Native News Network Staff in Native Challenges. Discussion »
SAINT MICHAELS, NAVAJO NATION The Navajo Nation Human Rights Commission held a public hearing during their regular commissioner's meeting last Friday with a turnout of over 100 Navajo citizens who experienced questionable tactics against them by border town auto dealers. Most were older Navajo citizens.
Over 100 people signed in for the a Public Hearing at the Dilkon Chapter House.
Exactly 26 people formally signed up to testify on December 7, at the Dilkon Chapter in Dilkon, Navajo Nation (AZ). A couple more people were allowed by Commissioners to give testimony. The actual amount of testimonies received is to be determined.
As for the over 100 people who signed in, Navajo citizens shared addresses from Dilkon, Teec Nos Pos, Pinon, Ganado, Holbrook, Keams Canyon, Jeddito, Indian Wells, Window Rock, Many Farms, Flagstaff, Chinle, Winslow, Kayenta, Page, Tuba City, Leupp, Round Rock, Sanders, Blue Gap, Houck, Chambers, Smoke Signal, Vanderwagon, Wide Ruins, Prewitt, Shiprock, Shonto, Gallup, Forest Lake, Gamerco, Kirtland and even Kykotsmovi. Attorneys from DNA People's Legal Service also attended the event.
“A lot of the information shared in people's testimony is appalling how Navajos are being mistreated,”
said Navajo Nation Human Rights Commission Executive Director Leonard Gorman.
Prior to the hearing testimonies, Gorman explained to the Navajo audience the importance in filing a complaint with the Navajo Nation Human Rights Commission if anyone felt they had been discriminated against. He also presented a survey urging Navajo people to fill it out anonymously. To take part in the survey, call the Navajo Nation Human Rights Commission and a staff member will mail or email it to you.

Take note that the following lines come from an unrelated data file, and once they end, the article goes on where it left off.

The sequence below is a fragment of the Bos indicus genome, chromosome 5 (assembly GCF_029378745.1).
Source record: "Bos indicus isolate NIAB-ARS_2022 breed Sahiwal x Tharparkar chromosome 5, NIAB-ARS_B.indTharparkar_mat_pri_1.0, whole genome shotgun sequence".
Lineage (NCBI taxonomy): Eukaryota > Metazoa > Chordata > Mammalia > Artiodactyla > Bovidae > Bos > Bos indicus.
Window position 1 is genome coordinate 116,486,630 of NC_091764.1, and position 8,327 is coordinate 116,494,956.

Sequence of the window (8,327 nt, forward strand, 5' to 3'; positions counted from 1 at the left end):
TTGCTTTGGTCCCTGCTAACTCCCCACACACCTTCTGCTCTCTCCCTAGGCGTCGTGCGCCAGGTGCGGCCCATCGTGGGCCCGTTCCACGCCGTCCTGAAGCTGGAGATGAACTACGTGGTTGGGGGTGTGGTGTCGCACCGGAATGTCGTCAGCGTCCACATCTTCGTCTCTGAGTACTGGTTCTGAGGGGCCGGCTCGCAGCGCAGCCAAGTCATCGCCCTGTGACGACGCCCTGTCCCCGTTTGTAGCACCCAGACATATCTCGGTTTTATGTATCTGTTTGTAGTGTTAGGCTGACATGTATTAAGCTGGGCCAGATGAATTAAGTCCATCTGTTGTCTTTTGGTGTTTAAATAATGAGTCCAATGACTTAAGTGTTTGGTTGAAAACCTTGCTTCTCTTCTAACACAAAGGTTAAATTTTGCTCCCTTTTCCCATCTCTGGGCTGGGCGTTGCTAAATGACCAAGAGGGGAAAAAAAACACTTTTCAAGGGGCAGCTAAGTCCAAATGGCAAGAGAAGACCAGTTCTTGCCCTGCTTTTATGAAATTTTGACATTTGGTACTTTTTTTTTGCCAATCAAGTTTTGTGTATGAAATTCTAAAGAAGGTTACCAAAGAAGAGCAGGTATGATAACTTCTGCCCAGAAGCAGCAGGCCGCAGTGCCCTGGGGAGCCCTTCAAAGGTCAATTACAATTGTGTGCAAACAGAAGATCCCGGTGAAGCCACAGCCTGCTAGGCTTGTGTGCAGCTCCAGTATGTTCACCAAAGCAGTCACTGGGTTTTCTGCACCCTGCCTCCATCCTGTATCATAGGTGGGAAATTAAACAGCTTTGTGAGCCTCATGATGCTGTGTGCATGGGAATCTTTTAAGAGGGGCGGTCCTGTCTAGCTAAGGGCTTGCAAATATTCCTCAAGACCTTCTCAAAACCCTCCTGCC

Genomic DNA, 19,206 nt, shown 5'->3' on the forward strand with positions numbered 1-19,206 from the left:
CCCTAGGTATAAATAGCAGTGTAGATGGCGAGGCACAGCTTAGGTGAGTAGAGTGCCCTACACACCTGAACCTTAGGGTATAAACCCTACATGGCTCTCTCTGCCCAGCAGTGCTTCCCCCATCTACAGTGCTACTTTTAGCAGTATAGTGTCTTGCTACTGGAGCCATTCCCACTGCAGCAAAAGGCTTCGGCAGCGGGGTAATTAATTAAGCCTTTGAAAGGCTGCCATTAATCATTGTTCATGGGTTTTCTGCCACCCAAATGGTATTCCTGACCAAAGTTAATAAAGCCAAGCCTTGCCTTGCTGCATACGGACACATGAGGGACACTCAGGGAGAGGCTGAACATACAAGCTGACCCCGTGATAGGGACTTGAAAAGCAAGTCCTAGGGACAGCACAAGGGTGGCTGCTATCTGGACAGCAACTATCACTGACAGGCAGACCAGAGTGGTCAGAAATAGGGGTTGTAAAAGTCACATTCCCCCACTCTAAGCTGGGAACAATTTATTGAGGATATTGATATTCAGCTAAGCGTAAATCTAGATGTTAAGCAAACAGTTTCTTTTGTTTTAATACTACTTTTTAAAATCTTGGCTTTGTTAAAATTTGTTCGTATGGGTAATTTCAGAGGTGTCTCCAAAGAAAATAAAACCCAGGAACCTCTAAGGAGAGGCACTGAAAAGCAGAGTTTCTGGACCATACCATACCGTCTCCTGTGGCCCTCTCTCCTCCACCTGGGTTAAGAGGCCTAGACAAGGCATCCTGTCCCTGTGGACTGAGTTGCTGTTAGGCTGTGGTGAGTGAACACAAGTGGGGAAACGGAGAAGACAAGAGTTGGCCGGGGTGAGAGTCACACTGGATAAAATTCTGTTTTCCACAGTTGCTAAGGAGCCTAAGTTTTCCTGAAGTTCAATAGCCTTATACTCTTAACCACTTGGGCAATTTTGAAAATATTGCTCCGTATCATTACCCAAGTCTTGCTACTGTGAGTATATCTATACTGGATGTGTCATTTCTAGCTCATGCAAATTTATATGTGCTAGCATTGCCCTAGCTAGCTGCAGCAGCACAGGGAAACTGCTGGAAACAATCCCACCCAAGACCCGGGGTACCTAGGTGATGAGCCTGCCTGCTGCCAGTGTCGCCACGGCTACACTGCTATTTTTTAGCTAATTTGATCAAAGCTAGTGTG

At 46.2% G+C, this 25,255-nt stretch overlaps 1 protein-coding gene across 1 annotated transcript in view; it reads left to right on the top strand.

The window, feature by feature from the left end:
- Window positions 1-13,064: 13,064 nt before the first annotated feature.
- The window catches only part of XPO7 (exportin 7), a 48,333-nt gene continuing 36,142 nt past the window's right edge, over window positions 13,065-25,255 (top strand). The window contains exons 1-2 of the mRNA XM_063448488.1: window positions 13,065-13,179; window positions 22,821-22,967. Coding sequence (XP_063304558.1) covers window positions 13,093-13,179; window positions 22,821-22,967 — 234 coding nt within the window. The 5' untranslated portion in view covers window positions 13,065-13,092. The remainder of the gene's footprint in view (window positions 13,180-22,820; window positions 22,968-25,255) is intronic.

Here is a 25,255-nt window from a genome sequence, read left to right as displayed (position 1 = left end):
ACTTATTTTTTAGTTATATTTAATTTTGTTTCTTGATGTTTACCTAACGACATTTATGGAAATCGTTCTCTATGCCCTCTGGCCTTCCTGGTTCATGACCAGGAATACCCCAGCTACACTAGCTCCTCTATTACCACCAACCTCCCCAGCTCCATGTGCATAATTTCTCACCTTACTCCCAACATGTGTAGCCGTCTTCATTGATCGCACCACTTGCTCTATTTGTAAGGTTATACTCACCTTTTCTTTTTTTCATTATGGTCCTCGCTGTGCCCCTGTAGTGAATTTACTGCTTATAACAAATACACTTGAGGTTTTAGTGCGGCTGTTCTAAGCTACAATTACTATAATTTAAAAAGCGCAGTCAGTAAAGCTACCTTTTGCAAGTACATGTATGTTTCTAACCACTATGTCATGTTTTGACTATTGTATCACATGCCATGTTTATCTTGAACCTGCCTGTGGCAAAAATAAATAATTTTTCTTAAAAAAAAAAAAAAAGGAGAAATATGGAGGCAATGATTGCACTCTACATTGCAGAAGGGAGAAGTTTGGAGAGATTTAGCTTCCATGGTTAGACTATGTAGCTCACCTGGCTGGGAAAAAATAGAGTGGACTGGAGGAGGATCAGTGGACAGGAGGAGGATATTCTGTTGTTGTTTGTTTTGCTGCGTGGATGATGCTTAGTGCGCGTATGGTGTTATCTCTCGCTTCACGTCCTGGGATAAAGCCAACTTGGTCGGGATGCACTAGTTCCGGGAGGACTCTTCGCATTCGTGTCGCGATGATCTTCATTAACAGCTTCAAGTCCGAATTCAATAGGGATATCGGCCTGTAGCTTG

Following Gorman's presentation, Navajo Nation Human Rights Commission Chairperson Steve Darden spoke and later NNHRC Attorney Calvin Lee presented a new informational guide on how and what to negotiate in purchasing a vehicle for getting a fair deal. It highlights sales tactics in presale, point of sale, and after leaving the dealer; a seven point check list before buying a vehicle; and a frequently asked questions section.
Gorman then presented a video about a car sales exchange. He translated it in Navajo much like a silent film with a Navajo language voice over.
Darden heard testimonies about yoyo and bait and switch tactics, he explained in a phone interview.
Commissioners and staff members encourage people to provide the paperwork, which includes the auto contract, based on the testimony.
“If people are willing to file a formal complaint against a specific dealership and bring forth witnesses, we'll follow with an investigation.”
He continued and said,
“We can't file if there's no formal complaint.”
The Navajo Nation Human Rights Commission received a number of requests to host more public hearings from Navajo citizens who want to share their experience of predatory auto sales tactics from border town auto dealers. Public hearings are scheduled at 10:00 am at the Kayenta Chapter House in Kayenta, Navajo Nation on December 28 and at 10:00 am at the Crownpoint Chapter House in Crownpoint, Navajo Nation on January 4.
The Navajo Nation Human Rights Commission advocates for the recognition of Navajo human rights and addresses discriminatory actions against the citizens of the Navajo Nation. For more information, call the NNHRC office at 928.871.7436 or visit the NNHRC Homepage
posted December 13, 2012 10:59 am est